Yankee Threats — retaliation --There can be no doubt that the Yankee Government, if it be not restrained by fear, will institute a war of total extermination against the Confederate States, and that massacre will be added to pillage, in all its future operations. They already threaten to hang Messrs. Slidell and Mason, if we hang Corcoran and Cogswell, and they hope by this threat to accomplish the murder of our privateersmen without the risk of retaliation. That is a fearful mistake, and if pushed home, It may produce consequences at which the whole world will stand aghast. The people of the Confederate States admire Messrs. Slidell and Mason. They place a high value upon them for the services they have already rendered, and for the promise their lives afford of greater usefulness hereafter. But they will not purchase their safety by yielding one much of their just prerogative. If the privateersmen should be executed, they will retaliate, though it cost half a million of l
Yankee Threats — retaliation --There can be no doubt that the Yankee Government, if it be not restrained by fear, will institute a war of total extermination against the Confederate States, and that massacre will be added to pillage, in all its future operations. They already threaten to hang Messrs. Slidell and Mason, if we hang Corcoran and Cogswell, and they hope by this threat to accomplish the murder of our privateersmen without the risk of retaliation. That is a fearful mistake, and if pushed home, It may produce consequences at which the whole world will stand aghast. The people of the Confederate States admire Messrs. Slidell and Mason. They place a high value upon them for the services they have already rendered, and for the promise their lives afford of greater usefulness hereafter. But they will not purchase their safety by yielding one much of their just prerogative. If the privateersmen should be executed, they will retaliate, though it cost half a million of l
Thucydides (search for this): article 1
srs. Slidell and Mason. They place a high value upon them for the services they have already rendered, and for the promise their lives afford of greater usefulness hereafter. But they will not purchase their safety by yielding one much of their just prerogative. If the privateersmen should be executed, they will retaliate, though it cost half a million of lives. It rests with the Yankees, then, to inaugurate a reign of horror, such as the mind can with difficulty grasp. The historian, Thucydides, has devoted a chapter or two to a state of things in Greece which resulted from the wanton massacre of the prisoners taken at Corcyra, in the beginning of the Peloponnesian war, and which has often been repeated in other parts of the world, whenever either of the two belligerents forgets the obligations of humanity in the violence of party rage. As we have no doubt that precisely such a state of things would occur here, upon the contingency of the resort to massacre as an instrument of w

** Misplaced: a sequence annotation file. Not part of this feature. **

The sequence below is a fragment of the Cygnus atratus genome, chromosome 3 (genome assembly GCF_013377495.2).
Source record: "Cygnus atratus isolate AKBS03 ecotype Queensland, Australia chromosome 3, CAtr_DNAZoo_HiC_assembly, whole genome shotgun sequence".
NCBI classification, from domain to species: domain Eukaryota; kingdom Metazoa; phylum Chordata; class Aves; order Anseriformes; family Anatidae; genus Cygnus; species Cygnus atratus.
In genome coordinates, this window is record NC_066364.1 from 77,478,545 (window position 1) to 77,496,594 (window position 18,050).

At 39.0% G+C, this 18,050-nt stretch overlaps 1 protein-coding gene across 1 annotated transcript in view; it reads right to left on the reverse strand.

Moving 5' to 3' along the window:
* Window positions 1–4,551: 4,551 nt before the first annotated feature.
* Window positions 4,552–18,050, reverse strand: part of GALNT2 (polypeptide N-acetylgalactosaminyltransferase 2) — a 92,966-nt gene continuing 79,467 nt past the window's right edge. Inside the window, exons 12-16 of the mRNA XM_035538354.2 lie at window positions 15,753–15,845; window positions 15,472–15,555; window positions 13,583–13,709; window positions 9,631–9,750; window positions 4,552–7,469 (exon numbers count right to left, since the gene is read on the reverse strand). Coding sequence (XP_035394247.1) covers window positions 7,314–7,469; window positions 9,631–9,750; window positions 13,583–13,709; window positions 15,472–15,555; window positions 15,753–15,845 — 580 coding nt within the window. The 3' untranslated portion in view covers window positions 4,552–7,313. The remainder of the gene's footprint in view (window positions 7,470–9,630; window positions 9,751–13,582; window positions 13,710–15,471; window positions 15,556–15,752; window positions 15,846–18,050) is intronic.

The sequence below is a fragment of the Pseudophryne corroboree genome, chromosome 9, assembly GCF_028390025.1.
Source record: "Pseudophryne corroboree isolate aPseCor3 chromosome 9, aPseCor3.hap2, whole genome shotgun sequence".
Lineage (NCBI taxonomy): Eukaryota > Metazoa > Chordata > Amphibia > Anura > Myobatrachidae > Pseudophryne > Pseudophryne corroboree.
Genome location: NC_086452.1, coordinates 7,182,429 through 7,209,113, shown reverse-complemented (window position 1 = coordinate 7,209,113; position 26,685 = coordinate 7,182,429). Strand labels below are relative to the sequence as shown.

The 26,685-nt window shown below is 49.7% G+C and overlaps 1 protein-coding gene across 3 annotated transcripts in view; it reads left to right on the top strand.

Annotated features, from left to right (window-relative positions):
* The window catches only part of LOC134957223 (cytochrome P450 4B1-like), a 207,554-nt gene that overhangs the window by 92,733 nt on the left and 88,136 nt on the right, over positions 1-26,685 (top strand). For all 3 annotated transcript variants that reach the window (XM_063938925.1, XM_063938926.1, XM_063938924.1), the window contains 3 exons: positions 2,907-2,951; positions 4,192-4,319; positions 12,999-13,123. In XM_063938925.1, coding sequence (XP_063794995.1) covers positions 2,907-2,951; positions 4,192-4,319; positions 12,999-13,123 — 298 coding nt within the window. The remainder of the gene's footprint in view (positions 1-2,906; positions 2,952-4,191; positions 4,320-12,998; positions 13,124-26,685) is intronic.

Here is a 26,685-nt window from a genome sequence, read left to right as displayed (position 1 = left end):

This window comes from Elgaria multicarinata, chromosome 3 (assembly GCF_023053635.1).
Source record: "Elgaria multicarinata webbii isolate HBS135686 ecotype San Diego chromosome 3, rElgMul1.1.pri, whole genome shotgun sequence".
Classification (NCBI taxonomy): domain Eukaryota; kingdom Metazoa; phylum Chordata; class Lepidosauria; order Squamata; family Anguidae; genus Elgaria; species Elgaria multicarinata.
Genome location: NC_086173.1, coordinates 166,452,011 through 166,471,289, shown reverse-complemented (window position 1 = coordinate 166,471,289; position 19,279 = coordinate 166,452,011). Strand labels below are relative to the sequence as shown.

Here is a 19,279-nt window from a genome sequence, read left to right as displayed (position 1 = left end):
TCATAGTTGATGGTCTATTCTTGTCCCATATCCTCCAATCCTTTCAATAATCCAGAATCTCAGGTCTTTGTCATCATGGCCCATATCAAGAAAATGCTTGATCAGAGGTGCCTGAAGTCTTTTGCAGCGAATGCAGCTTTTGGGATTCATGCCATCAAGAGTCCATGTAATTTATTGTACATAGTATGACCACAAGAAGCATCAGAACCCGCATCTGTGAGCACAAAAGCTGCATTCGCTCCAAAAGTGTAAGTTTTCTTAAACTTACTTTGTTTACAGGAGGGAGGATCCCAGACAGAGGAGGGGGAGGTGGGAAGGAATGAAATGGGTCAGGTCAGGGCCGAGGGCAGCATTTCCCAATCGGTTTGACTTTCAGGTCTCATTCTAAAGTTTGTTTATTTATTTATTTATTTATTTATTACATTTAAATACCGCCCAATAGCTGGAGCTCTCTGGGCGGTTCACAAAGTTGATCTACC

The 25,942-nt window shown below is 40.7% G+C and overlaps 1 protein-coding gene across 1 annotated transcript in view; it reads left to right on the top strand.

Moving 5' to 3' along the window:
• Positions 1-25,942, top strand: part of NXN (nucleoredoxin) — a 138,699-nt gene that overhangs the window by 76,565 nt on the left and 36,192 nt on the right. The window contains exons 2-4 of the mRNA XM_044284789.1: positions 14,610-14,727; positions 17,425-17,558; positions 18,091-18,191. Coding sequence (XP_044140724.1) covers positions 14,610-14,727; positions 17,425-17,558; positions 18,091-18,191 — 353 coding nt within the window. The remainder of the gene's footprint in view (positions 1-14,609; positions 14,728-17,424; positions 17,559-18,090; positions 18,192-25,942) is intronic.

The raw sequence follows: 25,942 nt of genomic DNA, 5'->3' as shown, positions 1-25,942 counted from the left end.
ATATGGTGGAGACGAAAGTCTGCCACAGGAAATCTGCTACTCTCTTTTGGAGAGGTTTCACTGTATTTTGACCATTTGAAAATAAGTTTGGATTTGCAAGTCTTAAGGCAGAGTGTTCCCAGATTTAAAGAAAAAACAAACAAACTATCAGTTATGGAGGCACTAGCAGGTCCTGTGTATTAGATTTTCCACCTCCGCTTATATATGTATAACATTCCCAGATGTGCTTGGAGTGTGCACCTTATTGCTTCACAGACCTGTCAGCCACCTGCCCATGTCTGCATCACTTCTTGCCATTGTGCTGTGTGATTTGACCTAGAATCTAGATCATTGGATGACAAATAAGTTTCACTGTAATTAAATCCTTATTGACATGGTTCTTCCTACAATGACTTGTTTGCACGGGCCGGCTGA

Alesers Slidell (search for this): article 1
that the Yankee Government, if it be not restrained by fear, will institute a war of total extermination against the Confederate States, and that massacre will be added to pillage, in all its future operations. They already threaten to hang Messrs. Slidell and Mason, if we hang Corcoran and Cogswell, and they hope by this threat to accomplish the murder of our privateersmen without the risk of retaliation. That is a fearful mistake, and if pushed home, It may produce consequences at which the whole world will stand aghast. The people of the Confederate States admire Messrs. Slidell and Mason. They place a high value upon them for the services they have already rendered, and for the promise their lives afford of greater usefulness hereafter. But they will not purchase their safety by yielding one much of their just prerogative. If the privateersmen should be executed, they will retaliate, though it cost half a million of lives. It rests with the Yankees, then, to inaugurate a r
United States (United States) (search for this): article 1
Yankee Threats — retaliation --There can be no doubt that the Yankee Government, if it be not restrained by fear, will institute a war of total extermination against the Confederate States, and that massacre will be added to pillage, in all its future operations. They already threaten to hang Messrs. Slidell and Mason, if we hang Corcoran and Cogswell, and they hope by this threat to accomplish the murder of our privateersmen without the risk of retaliation. That is a fearful mistake, and if pushed home, It may produce consequences at which the whole world will stand aghast. The people of the Confederate States admire Messrs. Slidell and Mason. They place a high value upon them for the services they have already rendered, and for the promise their lives afford of greater usefulness hereafter. But they will not purchase their safety by yielding one much of their just prerogative. If the privateersmen should be executed, they will retaliate, though it cost half a million of l